Goods vehicle or company car? Why it matters to your tax bill.

22nd May 2019

The tax implications on company vehicles can be complex as HMRC have various ifs and buts, meaning things aren’t always as straightforward as they may initially seem as evidenced by a recent tax case.

Crew cab vehicles, a type of vehicle that is ideal for transporting both goods and people, are becoming increasingly popular for small businesses. However, although the vehicles may look like a van or be described as a van, HMRC has begged to differ, for tax purposes at least.

In a recent tax case involving Coca-Cola, HMRC disputed that certain vehicles – in this case, the Vauxhall Vivaro and VW Transporter T5 Kombi 1 and 2 – did not meet the definition of a van for benefit in kind purposes. HMRC argued that they were not primarily used as ‘goods vehicles’, thus making them cars by default. Whilst Coca-Cola appealed the decision against both, and the Vivaro was ultimately classified as a goods vehicle, the tribunal decided that the Kombi 1 and Kombi 2 had no overall ‘primary suitability’ therefore they were deemed to be cars.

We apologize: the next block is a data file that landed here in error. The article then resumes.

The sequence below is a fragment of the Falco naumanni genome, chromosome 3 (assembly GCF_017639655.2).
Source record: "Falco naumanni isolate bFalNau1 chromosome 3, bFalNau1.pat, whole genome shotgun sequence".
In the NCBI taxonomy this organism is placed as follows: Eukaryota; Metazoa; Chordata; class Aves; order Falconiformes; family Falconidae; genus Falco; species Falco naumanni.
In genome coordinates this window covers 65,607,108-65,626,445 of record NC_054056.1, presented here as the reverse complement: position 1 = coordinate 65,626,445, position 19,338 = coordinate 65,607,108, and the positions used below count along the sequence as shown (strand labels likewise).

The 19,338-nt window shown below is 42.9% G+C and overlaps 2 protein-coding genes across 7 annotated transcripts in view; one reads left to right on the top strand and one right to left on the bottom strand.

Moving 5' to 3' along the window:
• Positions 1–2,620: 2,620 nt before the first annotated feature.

The distinction seems to be based on whether the vehicles were purchased primarily for the transport of goods or people, with the former being classed as a van and the latter as a car. The liability to corporation tax, through the loss of the Annual Investment Allowance, and Class 1A National Insurance Contribution (NIC) can vastly increase if a vehicle is categorised as a car, meaning costly implications for the employer. In addition, employees face much more expensive company car benefit in kind rates - not forgetting there is no exception for incidental private use for cars as there is for vans. There are also significant penalties for making an incorrect return on a P11D of up to £3,000 per form.

If you are unsure about the classification of a company vehicle, we suggest that you contact us as soon as possible so we can evaluate your individual situation, work to determine the correct tax status of your vehicle and avoid or minimise any penalties from HMRC. Call us on 01926 422292 for further help and guidance.